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Conceived and designed the experiments: MVC MV. Performed the experiments: MB OHPR MVC AP EV JP DS PZ BV. Analyzed the data: MB OHPR MVC MV CL AP SS. Wrote the paper: MVC MV. Performed and contributed to data analysis of the experiments related to the molecular and expression studies: MB OHPR. Performed the SNP genotyping: EV JP. Performed ChIP assays: DS PZ. Contributed to the study cohort samples, to the phenotype data: BB MRJ BV. Designed and supervised the human genetic study: MV. Designed and supervised the molecular and expression studies: MVC. Contributed to discussion: SS PF MV MVC. Reviewed the manuscript: DS PZ SS PF.
The Nuclear Receptor 2F2 (NR2F2/COUP-TFII) heterozygous knockout mice display low basal insulinemia and enhanced insulin sensitivity. We previously established that insulin represses NR2F2 gene expression in pancreatic β-cells. The cis-regulatory region of the NR2F2 promoter is unknown and its influence on metabolism in humans is poorly understood. The present study aimed to identify the regulatory regions that control NR2F2 gene transcription and to evaluate the effect of NR2F2 promoter variation on glucose homeostasis in humans.
Regulation of the NR2F2 promoter was assessed using gene reporter assays, ChIP and gel shift experiments. The effects of variation at SNP rs3743462 in NR2F2 on quantitative metabolic traits were studied in two European prospective cohorts. We identified a minimal promoter region that down-regulates NR2F2 expression by attenuating HNF4α activation in response to high glucose concentrations. Subjects of the French DESIR population, who carried the rs3743462 T-to-C polymorphism, located in the distal glucose-responsive promoter, displayed lower basal insulin levels and lower HOMA-IR index. The C-allele at rs3743462 was associated with increased NR2F2 binding and decreased NR2F2 gene expression.
The rs3743462 polymorphism affects glucose-responsive NR2F2 promoter regulation and thereby may influence whole-body insulin sensitivity, suggesting a role of NR2F2 in the control of glucose homeostasis in humans.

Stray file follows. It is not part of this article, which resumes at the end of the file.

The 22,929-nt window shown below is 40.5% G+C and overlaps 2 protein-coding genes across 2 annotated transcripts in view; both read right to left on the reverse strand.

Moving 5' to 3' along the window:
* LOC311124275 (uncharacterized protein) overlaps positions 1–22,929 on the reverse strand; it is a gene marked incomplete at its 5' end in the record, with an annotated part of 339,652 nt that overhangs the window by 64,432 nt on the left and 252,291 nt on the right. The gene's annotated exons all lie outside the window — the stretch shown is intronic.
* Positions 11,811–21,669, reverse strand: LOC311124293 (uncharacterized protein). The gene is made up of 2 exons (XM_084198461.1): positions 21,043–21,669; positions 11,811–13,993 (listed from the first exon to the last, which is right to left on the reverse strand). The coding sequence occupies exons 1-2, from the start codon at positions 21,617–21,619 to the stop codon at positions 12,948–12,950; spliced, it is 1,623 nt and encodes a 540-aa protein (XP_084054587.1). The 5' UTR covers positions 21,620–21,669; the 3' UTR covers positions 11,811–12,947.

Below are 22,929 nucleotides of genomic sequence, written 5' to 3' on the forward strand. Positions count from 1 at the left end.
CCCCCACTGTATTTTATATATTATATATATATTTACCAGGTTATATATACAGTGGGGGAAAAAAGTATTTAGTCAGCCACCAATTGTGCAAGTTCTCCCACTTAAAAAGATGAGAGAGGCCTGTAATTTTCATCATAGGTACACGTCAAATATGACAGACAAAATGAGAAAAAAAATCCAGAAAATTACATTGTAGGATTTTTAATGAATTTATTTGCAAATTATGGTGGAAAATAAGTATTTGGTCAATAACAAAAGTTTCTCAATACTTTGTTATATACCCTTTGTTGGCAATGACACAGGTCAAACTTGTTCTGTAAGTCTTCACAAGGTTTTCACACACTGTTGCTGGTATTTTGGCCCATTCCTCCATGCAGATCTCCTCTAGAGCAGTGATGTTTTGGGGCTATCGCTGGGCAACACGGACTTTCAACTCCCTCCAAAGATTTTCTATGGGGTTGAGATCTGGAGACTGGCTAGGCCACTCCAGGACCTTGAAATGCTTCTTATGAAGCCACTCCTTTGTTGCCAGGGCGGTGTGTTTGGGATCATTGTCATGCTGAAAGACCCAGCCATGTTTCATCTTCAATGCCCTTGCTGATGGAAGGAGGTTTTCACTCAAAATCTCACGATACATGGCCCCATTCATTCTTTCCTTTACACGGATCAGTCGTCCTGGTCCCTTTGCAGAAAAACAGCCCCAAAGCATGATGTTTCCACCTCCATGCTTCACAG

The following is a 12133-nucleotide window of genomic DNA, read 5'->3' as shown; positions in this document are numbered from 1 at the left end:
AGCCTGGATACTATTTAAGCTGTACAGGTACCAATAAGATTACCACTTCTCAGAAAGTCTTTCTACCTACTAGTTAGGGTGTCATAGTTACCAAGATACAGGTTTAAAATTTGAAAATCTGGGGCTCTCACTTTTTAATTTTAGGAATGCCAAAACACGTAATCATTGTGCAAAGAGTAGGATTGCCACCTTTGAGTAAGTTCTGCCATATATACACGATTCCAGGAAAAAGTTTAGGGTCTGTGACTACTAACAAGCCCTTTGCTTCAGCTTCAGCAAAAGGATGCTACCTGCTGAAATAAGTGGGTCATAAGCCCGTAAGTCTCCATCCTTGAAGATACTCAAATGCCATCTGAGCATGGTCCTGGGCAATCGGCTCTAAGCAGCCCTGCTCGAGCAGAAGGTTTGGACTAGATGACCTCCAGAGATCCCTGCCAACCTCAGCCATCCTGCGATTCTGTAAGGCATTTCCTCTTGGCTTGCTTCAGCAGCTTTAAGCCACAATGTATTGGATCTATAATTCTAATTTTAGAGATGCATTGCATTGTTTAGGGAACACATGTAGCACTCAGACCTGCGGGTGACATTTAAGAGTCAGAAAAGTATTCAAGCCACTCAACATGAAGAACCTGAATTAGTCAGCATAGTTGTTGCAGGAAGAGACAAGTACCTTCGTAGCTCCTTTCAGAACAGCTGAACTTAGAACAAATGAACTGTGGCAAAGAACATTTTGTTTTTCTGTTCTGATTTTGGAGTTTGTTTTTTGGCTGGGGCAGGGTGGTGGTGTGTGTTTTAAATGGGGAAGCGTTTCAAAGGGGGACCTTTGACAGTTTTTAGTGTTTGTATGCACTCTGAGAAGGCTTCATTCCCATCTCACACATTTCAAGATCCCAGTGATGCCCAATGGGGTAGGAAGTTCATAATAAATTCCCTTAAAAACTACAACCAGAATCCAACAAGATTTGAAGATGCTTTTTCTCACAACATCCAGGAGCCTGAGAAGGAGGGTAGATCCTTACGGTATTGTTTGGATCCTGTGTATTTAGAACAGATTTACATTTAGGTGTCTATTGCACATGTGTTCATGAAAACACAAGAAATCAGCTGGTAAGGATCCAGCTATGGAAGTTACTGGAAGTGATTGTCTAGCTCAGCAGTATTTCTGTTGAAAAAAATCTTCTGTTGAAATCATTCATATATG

NR2F2 is a nuclear receptor also known as the chicken ovalbumin upstream promoter transcription factor II (COUP-TFII). It exerts complex pleiotropic effects on glucose and lipid metabolism in various tissues and at different periods of life , , , , . Li et al. observed that NR2F2 heterozygous knockout mice displayed lower basal insulinemia and enhanced insulin sensitivity compared to wild type mice . These observations suggest that variations in NR2F2 gene expression might play an important metabolic function in rodents. Furthermore, we established that NR2F2 gene expression is modulated by nutritional status in pancreatic β-cells , hepatocytes  and ventromedial hypothalamic neurons . We also described, in pancreatic β-cells, a cross-regulation between NR2F2 and the transcription factor hepatocyte nuclear factor-4α (HNF4α), involved in the regulation of insulin secretion , . These data further support a role for insulin and glucose in the control of NR2F2 and a pivotal role for this transcription factor in the control of glucose homeostasis in vivo.
The precise function of NR2F2 in the control of glucose homeostasis in humans is poorly understood. We recently established the presence of NR2F2 expression in human pancreatic β-cells . To our knowledge, no specific mutations in NR2F2 have been identified in relation to diabetes phenotypes and variations in the human NR2F2 sequence have not previously been associated with changes in glucose metabolism in human populations. Such observations may provide further support for a role for NR2F2 in the glucose-insulin metabolism in humans.
The present report aimed to identify and characterize some of the cis-regulatory regions of the NR2F2 promoter that confer glucose responsiveness in vitro and in vivo. We used the glucose sensitive INS-1 832/13 pancreatic β-cell line to study the influence of high glucose concentrations on NR2F2 responsiveness. We investigated the association between single nucleotide polymorphisms (SNPs) in the promoter region of NR2F2 and quantitative traits related to glucose homeostasis in the French prospective DESIR cohort and followed-up the lead SNP, rs3743462, in the European birth cohorts NFBC-1966 and NFBC-1986. Finally, we used fusion gene and gel shift assays to characterize the consequences of the allelic change at rs3743462 on NR2F2 promoter activity.